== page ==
How did these companies know they were having the issues that are cited? If your access to bandwidth is going to define your business, you would pay close attention to that, wouldn’t you? Of course, you would. When you get in your car, you check your gas. When you sit down to pay bills, you check your bank account. The assumption that companies can be unfairly limited and not realize it shows you that the entire argument counts on the voters (You) not having a good grasp of technology.

Hell, there are phone apps that can check your internet speed, up or down, at peak intervals or track when an unexpected device connects to your Wifi. There are literally infinite ways to ensure fairness before we get to “Only the government can help us.”

This bill stresses consumer fairness, but is completely unable to prove any issues with consumer value exist. If it were about freedom of speech, could we institute a vetting process for the “documentaries” on Netflix? Black Fish, Making a Murderer, and Hot Girls Wanted are all misleading and respectively destroyed the world’s most successful wildlife protection project, accused police and prosecutors of criminal activity by omitting evidence that they filmed “on record,” and completely subverted decades of hard work by the adult film industry to transform into an ethical business. All of this is documented, but no one can do anything about it because of the first amendment. You can say what you like, to as many people as you can reach without interference from the government. If this is truly a case of information control, then they should beware of what they wish for.

A Political Nuclear-Weapon

As usual, it seems that the only answer we have before us is: (You guessed it.) Government Regulation. It is inconceivable that companies would track their profits, ensure they had the best possible interface with their customers and use the existing legal system to protect themselves. Oh, wait… that is exactly how every case that proponents of the bill use as evidence has turned out. Every one of them. I would argue that the current system works, why should we change anything? Why it is almost as if the government is behind the curve, and is finally seeing the internet for what it is.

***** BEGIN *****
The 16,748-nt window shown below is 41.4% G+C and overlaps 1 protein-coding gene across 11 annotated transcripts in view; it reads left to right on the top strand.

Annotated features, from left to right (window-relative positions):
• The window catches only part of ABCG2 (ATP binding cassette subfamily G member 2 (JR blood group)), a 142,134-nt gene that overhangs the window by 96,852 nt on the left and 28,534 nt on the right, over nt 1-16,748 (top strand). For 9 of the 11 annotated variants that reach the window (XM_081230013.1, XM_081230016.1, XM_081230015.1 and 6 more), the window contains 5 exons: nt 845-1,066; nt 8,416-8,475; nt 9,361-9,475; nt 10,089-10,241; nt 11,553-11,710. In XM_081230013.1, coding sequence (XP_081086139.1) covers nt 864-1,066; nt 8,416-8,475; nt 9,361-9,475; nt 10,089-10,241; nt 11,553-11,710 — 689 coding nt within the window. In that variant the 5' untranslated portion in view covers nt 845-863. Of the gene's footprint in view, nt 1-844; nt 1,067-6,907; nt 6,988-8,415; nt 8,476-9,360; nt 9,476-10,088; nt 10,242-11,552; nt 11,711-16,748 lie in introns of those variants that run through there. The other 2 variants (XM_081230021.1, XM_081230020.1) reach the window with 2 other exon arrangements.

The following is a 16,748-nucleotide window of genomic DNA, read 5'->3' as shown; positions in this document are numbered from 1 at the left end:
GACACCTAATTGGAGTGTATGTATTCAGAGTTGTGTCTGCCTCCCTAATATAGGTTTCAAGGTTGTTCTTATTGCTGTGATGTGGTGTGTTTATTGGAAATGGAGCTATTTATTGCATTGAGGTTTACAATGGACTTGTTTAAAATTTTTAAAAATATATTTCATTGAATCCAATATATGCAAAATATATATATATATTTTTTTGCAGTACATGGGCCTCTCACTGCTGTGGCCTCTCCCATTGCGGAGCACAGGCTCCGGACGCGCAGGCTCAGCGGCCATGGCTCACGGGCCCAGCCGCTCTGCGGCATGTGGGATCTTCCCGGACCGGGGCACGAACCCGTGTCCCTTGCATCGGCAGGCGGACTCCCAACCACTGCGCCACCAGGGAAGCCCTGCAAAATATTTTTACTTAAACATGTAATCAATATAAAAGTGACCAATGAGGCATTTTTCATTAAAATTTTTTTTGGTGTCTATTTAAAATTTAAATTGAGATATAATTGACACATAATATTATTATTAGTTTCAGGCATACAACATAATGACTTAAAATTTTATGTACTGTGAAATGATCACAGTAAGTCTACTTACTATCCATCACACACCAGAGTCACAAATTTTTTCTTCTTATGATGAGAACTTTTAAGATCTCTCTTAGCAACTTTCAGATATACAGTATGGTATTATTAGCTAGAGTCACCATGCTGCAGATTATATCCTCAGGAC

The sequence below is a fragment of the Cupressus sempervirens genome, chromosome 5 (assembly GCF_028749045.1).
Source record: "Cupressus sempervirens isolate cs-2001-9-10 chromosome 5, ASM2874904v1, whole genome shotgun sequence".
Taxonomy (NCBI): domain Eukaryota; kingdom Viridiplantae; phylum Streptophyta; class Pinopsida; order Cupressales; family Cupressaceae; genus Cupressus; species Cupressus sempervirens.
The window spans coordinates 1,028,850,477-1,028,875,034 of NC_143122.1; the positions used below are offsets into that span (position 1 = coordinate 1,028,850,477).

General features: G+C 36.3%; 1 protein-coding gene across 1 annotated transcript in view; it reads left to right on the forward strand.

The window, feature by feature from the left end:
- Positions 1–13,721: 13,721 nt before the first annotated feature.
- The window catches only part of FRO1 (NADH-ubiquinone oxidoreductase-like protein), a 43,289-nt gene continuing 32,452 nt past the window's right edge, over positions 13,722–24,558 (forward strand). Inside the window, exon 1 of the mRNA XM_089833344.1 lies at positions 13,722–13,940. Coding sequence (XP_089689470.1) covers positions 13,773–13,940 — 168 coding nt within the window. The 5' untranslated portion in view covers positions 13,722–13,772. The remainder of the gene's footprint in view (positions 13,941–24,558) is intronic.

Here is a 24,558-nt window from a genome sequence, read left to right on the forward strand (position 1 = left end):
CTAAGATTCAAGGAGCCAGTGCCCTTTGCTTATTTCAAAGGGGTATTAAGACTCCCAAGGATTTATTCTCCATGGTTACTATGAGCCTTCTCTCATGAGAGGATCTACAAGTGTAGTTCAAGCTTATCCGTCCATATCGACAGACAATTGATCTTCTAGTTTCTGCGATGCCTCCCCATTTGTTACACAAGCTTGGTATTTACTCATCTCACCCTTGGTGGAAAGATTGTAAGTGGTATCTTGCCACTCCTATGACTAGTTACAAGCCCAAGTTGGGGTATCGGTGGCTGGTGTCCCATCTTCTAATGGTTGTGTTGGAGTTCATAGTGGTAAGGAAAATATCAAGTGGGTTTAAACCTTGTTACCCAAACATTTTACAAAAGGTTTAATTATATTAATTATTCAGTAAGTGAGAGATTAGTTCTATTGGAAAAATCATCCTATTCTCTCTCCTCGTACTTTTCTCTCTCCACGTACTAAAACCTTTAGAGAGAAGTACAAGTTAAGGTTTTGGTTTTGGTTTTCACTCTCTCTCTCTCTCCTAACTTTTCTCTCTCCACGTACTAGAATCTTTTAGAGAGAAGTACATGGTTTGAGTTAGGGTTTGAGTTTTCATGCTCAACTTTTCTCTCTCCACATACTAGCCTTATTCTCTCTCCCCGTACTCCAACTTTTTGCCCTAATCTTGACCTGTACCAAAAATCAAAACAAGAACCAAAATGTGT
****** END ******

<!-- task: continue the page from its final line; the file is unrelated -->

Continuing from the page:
The internet has become a kind of “proxy-mind” for the American political system. It is where we put our thoughts, how we communicate our thoughts to others, but most dangerously: it is where most of the information we use to develop those thoughts comes from. If the government has control then someone will still be poised to affect the flow of information, it would just be for a much more heinous kind of interference.

The real choice that we have before us is, which seems more damaging? Companies competing with other companies, or giving the government the charge over the internet. Personally, I have read zero stories about Comcast or AT&T manipulating votes, hiding illegal wars, or rounding up American citizens into concentration camps because they might commit espionage.

If you think I sound paranoid, let me enlighten you. I am talking about Watergate, where the incumbent President tried to access polling information. Then in the eighties, the CIA supported drug dealers and even foreign cartels, to fund the ground-to-air missiles that they sold to the Taliban. Yes, the United States, under President Ronald “Ray-Gun” Reagan, sold Stinger Anti-aircraft missiles to none other than Osama Bin Laden. What about the tens of thousands of Japanese Americans rounded up and put in camps in the Midwest? Even if we could ignore the obvious racism, these were not Residents or foreigners visiting the US. These were American citizens who were born here, went to school here and paid their taxes. I always want to include this when I am speaking about the government taking over private sectors, because this is real. This happened in our country, and I have chosen recent bi-partisan issues. That last one was authorized by Franklin D. Roosevelt, one of the most celebrated Democrats of the last century.